Slide 22 Essex has cited specific design criteria for its research data repository. Additionally we have observed some characteristic features, indicated here. In particular, it is a data-only repository, without provision for other data-types offered by EPrints (shown in slide 13). The indication of mandatory fields adds a further layer of insight into the implementation of the design criteria.

Slide 23 So far in this presentation we have seen different implementations of data repository deposit interfaces, including DataFlow, Sharepoint, and multiple interfaces for EPrints. Where is this heading, and what are the common themes? Since we are exploring the difference between architecting and engineering these repositories, I was interested to see this national newspaper article about a major redevelopment of an area close to central London, Nine Elms, an area that interests me as I pass through it on regular basis. Phrases that stand out refer to the relationship between the planned new high-rise buildings. What does this have to do with data repositories?

Slide 24 Interoperability is the relationship between repositories and how they interact with services, such as search, through shared metadata. If repositories have “nothing in particular to do with anything around them” or “show little interest in anything around” them, then they will not be interoperable. If repositories stand alone rather than interoperate then they become less effective at making their contents visible. Open access repositories have long recognised the importance of interoperability, being founded on the Open Archives Initiative (OAI) over a decade ago, and efforts to improve interoperability continue with current developments. Shown here are some current interoperability initiatives from one morning’s mailbox. Data repositories will be connected to this debate, but so far it has not been a priority in the examples we have considered here.

Slide 25 One of the organisations listed on the previous slide, COAR, produced a report that outlines more comprehensively the scope of current interoperability initiatives for open access. While some solutions to the capture of research data seen here have reasonably been ‘architected’, that is, starting with a blank sheet to focus on the specific design needs of data deposit, these will need to catch up quickly with interoperability requirements, including most of those listed here. Data repositories ‘engineered’ on a platform such as EPrints, originally designed for other data types, do not obviously lack the flexibility to accommodate research data, and by virtue of having contributed to repository interoperability since the original OAI, already support most of the requirements shown here.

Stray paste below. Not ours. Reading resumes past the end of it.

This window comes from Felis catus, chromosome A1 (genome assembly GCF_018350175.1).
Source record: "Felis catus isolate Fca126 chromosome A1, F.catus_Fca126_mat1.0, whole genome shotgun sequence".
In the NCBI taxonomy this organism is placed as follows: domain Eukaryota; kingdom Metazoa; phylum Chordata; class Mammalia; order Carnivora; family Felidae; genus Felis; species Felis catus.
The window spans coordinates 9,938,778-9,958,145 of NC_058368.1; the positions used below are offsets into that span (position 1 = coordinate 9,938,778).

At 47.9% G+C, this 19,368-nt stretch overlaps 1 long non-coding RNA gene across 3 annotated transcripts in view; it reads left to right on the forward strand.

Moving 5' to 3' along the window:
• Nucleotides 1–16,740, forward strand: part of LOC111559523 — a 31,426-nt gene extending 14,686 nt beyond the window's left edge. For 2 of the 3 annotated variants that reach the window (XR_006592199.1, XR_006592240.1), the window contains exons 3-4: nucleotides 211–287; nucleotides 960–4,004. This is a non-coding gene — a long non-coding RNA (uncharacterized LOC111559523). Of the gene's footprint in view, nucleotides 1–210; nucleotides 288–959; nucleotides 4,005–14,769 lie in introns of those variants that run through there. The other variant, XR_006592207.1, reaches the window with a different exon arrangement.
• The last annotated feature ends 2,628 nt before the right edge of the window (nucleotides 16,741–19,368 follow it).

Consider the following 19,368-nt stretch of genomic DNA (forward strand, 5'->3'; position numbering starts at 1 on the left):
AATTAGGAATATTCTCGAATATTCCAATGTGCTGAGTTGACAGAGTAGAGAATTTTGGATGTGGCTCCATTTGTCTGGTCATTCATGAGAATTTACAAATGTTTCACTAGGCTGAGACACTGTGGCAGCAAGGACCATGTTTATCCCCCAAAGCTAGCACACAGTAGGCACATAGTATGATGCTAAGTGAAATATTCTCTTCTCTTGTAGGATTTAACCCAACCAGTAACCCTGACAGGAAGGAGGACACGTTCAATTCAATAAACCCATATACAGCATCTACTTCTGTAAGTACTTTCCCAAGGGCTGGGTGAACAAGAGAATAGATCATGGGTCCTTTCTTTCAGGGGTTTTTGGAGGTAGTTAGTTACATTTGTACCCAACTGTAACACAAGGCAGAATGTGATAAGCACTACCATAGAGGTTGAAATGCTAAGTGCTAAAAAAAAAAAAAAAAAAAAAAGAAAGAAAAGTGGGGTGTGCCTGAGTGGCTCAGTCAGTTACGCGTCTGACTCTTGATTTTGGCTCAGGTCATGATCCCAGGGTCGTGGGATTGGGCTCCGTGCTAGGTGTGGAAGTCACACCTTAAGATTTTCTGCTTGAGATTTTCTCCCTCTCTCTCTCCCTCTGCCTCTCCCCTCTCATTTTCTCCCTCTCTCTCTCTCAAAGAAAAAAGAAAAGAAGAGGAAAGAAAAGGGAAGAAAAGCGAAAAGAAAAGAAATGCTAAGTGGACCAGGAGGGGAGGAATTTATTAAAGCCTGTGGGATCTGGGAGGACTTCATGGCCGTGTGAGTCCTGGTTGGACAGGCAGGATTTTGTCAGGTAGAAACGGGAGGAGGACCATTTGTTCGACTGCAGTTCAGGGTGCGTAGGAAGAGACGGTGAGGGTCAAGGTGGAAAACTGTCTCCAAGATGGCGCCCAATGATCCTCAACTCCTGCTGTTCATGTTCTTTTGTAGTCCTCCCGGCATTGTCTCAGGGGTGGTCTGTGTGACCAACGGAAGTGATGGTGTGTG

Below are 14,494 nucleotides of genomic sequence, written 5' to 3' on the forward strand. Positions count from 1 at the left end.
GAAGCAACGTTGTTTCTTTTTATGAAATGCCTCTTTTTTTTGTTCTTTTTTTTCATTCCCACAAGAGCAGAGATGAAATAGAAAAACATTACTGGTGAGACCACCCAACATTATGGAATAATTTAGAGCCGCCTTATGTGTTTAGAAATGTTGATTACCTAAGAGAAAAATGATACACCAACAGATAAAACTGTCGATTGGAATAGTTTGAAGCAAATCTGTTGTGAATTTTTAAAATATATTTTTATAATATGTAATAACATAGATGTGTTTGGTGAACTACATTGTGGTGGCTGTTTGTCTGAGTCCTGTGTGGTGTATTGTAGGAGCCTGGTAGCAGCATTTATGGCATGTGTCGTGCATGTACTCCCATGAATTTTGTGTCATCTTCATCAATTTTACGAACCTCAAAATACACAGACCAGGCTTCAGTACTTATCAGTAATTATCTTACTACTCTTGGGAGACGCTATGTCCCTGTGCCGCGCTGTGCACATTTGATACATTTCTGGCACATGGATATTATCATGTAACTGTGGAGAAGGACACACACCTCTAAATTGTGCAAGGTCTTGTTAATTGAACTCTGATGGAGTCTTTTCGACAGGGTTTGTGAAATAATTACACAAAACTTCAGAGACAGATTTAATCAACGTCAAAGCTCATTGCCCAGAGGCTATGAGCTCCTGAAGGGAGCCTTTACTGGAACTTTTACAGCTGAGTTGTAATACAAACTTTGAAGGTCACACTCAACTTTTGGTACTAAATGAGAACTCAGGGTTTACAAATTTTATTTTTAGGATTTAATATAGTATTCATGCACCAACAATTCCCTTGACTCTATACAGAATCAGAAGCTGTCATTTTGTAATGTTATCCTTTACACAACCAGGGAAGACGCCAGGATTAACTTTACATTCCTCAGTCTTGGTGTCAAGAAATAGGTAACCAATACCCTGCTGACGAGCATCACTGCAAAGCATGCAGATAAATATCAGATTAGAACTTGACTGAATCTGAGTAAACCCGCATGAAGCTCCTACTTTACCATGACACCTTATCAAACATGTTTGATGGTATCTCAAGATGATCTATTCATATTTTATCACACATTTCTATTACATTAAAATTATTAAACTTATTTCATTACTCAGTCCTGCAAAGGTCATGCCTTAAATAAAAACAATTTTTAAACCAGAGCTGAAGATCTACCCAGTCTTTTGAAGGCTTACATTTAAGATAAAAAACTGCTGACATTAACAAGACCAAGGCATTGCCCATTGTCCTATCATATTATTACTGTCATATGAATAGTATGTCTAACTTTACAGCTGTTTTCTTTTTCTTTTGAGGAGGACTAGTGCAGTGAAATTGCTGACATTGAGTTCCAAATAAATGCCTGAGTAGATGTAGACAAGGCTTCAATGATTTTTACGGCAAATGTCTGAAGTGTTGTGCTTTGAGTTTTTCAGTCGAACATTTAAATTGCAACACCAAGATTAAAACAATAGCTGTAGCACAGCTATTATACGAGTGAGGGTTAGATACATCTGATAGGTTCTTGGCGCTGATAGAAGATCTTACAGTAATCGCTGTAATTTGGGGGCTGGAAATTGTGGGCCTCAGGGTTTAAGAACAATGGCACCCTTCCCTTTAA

Slide 26 As for the DataPool Project, it will continue its dual approach of developing and testing both Sharepoint and EPrints apps. As a project it does not get to choose what is ultimately adopted to run the emerging research data repository at the University of Southampton. There are repository-specific factors that will determine that; but there are other organisational factors to take into account as well. Institutions seeking to build research data repositories that are clearly focussed on this range of factors are likely to have most success in implementing a repository to attract data deposit and usage.

This post has covered just one presentation, from DataPool, at RDMF9. The following two blog reports give a wider flavour of the event, the first exploring the architectural issues raised.

Julie Allinson, Some initial thoughts about RDM infrastructure @ York: “I’ll certainly carry on working up my architecture diagram, and will be drawing on the data coming out of our RDM interviews and survey to help flesh out the scenarios we need to support. But what I feel encouraged and even a little bit excited by is the comment by Kevin Ashley at the end of the RDMF9 event: that two years ago everyone was talking about the problem, and now people are coming up with solutions.”

Carlos Silva, RDMF9: Shaping the infrastructure, 14-15 November 2012: “Overall it was a good workshop which provided different points of view but at the same time made me realise that all the institutions are facing similar issues. IT departments will need to work more closely with other departments, and in particular the Library and Research Office in order to secure funding and make sustainable decisions about software.”

Feb 21 2012

Architecting research data management systems

Steve Hitchcock

There seemed to be general surprise following the revelation that Damien Hirst does not always ‘make’ his own works of art. Instead he leaves production to assistants based on his ideas and designs. In effect, he architects his art. Similarly, high profile architects like Norman Foster or Zaha Hadid are no less creative forces if they are not also builders.

In the rather different world of managing research data (MRD) we need systems to manage these data, but given the range of different types of data and emerging requirements of data producers, their institutions and users, we should be careful about simply adopting existing systems or even systems designs. The options are potentially wide, and complex. Instead of the systems engineer, the stage we are at needs the systems architect to take a high-level view of all the requirements to produce an elegant solution, fit for purpose and designed for the environment in which it is to be placed.